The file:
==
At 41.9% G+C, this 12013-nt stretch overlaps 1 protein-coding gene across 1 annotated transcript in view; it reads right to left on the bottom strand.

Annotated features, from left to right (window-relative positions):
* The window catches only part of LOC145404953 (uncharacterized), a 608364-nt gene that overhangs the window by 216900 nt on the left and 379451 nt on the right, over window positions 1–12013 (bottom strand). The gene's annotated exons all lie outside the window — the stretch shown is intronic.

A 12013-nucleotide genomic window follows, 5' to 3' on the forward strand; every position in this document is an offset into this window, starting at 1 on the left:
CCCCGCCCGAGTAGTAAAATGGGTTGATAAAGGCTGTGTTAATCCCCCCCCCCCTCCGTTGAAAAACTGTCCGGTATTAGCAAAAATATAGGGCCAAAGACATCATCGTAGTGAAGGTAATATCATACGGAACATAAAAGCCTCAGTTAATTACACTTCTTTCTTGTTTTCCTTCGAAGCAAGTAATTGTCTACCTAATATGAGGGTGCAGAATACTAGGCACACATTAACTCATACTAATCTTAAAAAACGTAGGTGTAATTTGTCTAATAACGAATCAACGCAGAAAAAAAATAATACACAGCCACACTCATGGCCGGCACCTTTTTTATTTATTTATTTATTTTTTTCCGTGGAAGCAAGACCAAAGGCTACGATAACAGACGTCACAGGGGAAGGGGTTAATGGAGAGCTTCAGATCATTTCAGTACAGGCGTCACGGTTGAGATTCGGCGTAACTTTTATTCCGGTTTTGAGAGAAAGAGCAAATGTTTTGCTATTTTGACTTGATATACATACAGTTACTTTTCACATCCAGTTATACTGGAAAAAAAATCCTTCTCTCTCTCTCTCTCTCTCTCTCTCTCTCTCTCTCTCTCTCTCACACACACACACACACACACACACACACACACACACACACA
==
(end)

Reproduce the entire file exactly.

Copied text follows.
At 41.9% G+C, this 12013-nt stretch overlaps 1 protein-coding gene across 1 annotated transcript in view; it reads right to left on the bottom strand.

Annotated features, from left to right (window-relative positions):
* The window catches only part of LOC145404953 (uncharacterized), a 608364-nt gene that overhangs the window by 216900 nt on the left and 379451 nt on the right, over window positions 1–12013 (bottom strand). The gene's annotated exons all lie outside the window — the stretch shown is intronic.

A 12013-nucleotide genomic window follows, 5' to 3' on the forward strand; every position in this document is an offset into this window, starting at 1 on the left:
CCCCGCCCGAGTAGTAAAATGGGTTGATAAAGGCTGTGTTAATCCCCCCCCCCCTCCGTTGAAAAACTGTCCGGTATTAGCAAAAATATAGGGCCAAAGACATCATCGTAGTGAAGGTAATATCATACGGAACATAAAAGCCTCAGTTAATTACACTTCTTTCTTGTTTTCCTTCGAAGCAAGTAATTGTCTACCTAATATGAGGGTGCAGAATACTAGGCACACATTAACTCATACTAATCTTAAAAAACGTAGGTGTAATTTGTCTAATAACGAATCAACGCAGAAAAAAAATAATACACAGCCACACTCATGGCCGGCACCTTTTTTATTTATTTATTTATTTTTTTCCGTGGAAGCAAGACCAAAGGCTACGATAACAGACGTCACAGGGGAAGGGGTTAATGGAGAGCTTCAGATCATTTCAGTACAGGCGTCACGGTTGAGATTCGGCGTAACTTTTATTCCGGTTTTGAGAGAAAGAGCAAATGTTTTGCTATTTTGACTTGATATACATACAGTTACTTTTCACATCCAGTTATACTGGAAAAAAAATCCTTCTCTCTCTCTCTCTCTCTCTCTCTCTCTCTCTCTCTCTCTCTCACACACACACACACACACACACACACACACACACACACACA